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The Most Important Evidence to Have After a Truck Accident

Truck on Highway in wooded area

Truck accidents are complicated. When considering a case, both your attorney and the insurance company will look at all of the available evidence to demonstrate what happened in the moments before the crash. But what is the most important evidence to have for a truck accident case? Allow us to explain!

Information Exchange

The most important evidence to have after a truck crash is the truck driver’s information as well as pictures of the damages. This contact information will help you hold the other driver accountable and allow you to contact their insurance company and their employer. When exchanging information with a truck driver, you should aim to collect the following:

  • Driver’s name
  • Phone number and email address
  • License plate number (and state)
  • Insurance carrier
  • Insurance policy number
  • Employer name
  • Supervisor’s name
  • Supervisor’s contact information

You should also aim to take photos of all four sides of both vehicles. Some people involved in a crash mistakenly only take pictures of the damages to their own vehicle. Not only does this leave an incomplete picture of the crash, but it can deprive you of vital evidence that could show who caused the crash.

The more pictures you have of the crash, the easier it will be to determine who was responsible. Sometimes, crash forensics can recreate the circumstances of the wreck by analyzing the damage to both vehicles.

That said, truck crashes tend to be much more severe than other kinds of accidents. It’s not unusual for drivers to be seriously injured or even incapacitated after a truck crash, leaving them unable to directly exchange information with the truck driver. That’s where the crash report comes in.

Crash Report

A police traffic report is another vital piece of evidence, especially after a truck crash. The crash report contains a lot of valuable information. It can include insurance information from both drivers, statements, an assessment of the damages, contributing factors, a diagram of the crash, and may include statements from witnesses.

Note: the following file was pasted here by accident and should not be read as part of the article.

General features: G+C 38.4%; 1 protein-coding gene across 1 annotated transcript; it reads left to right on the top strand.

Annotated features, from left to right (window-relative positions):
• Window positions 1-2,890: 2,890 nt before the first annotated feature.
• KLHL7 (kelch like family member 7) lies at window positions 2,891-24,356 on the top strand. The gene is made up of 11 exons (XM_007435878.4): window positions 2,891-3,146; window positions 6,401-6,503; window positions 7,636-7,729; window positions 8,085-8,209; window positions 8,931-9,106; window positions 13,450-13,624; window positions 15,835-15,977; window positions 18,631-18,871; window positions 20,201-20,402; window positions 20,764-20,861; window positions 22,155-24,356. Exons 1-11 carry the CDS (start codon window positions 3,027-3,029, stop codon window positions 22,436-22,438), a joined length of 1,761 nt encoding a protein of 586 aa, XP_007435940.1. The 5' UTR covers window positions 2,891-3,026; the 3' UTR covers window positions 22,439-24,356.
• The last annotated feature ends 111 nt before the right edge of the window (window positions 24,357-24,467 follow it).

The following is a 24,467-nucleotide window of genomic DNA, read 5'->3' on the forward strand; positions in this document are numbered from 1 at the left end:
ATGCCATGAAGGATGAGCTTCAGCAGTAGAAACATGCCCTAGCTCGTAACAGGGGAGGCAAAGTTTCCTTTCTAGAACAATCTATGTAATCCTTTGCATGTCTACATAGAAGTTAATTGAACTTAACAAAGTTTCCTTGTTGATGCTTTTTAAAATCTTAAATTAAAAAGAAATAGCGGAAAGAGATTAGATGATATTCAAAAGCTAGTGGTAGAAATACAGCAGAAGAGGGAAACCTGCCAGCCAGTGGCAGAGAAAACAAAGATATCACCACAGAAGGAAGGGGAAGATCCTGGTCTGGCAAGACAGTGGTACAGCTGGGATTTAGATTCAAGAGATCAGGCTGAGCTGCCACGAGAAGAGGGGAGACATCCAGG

These crash reports prove where and when the crash occurred, demonstrating that your car was damaged and you were injured because of the crash. In most cases, this makes it much easier to pursue damages.

Moreover, witness statements from an unbiased third party can provide valuable insight into how the crash occurred and can be extremely valuable in determining who was at fault. For that reason, it’s always a good idea to ask anyone who pulls over if they’d be willing to provide a statement to police, or at least provide their name and contact information so your attorney can speak to them as your case progresses.

Medical Report

When you go to the doctor’s office or the hospital, your physician will perform a physical examination to determine the full extent of your injuries. This is crucial because it means you’re getting the treatment you need, but it also provides important clues that will help your doctor determine if you’re at risk of developing latent injuries, those which don’t immediately present symptoms.

The injuries outlined in your medical report will help your attorney determine the full damages you’ll need to make a full recovery. With a medical report, your attorney will be better equipped to calculate the full damages you’re entitled to.

The Black Box

A truck’s black box is one piece of evidence that most drivers are unaware of. A truck’s black box works very similarly to those on an airplane. It constantly records mechanical information about the truck, and it also gives insight into safety features and trucking regulations. Here are just a few of the data points found on a truck’s black box:

  • Speed and RPM
  • Use of brakes
  • Seatbelts status
  • Cruise control status
  • Airbag status
  • Maintenance alerts
  • Hours of service log

While black boxes record a vast amount of data that can be extremely useful in determining what caused the crash, they are also vulnerable. Most trucking companies erase the data on a black box every 30 days. In other cases, a truck driver or their employer may erase the black box data manually.

For these reasons, it’s essential that anyone involved in a truck accident contact an attorney immediately. The sooner you contact an attorney, the sooner they can request the black box data. If you wait too long, that data could be lost or erased, which would make it more difficult to pursue justice.

If you’d like to discuss the impact of your crash with an experienced truck accident attorney, don’t hesitate to call upon Maring Williams Law Office. Our firm serves injured parties across North Dakota, Minnesota, and Montana. Send us an email or call us today at (701) 402-6644 for a free consultation.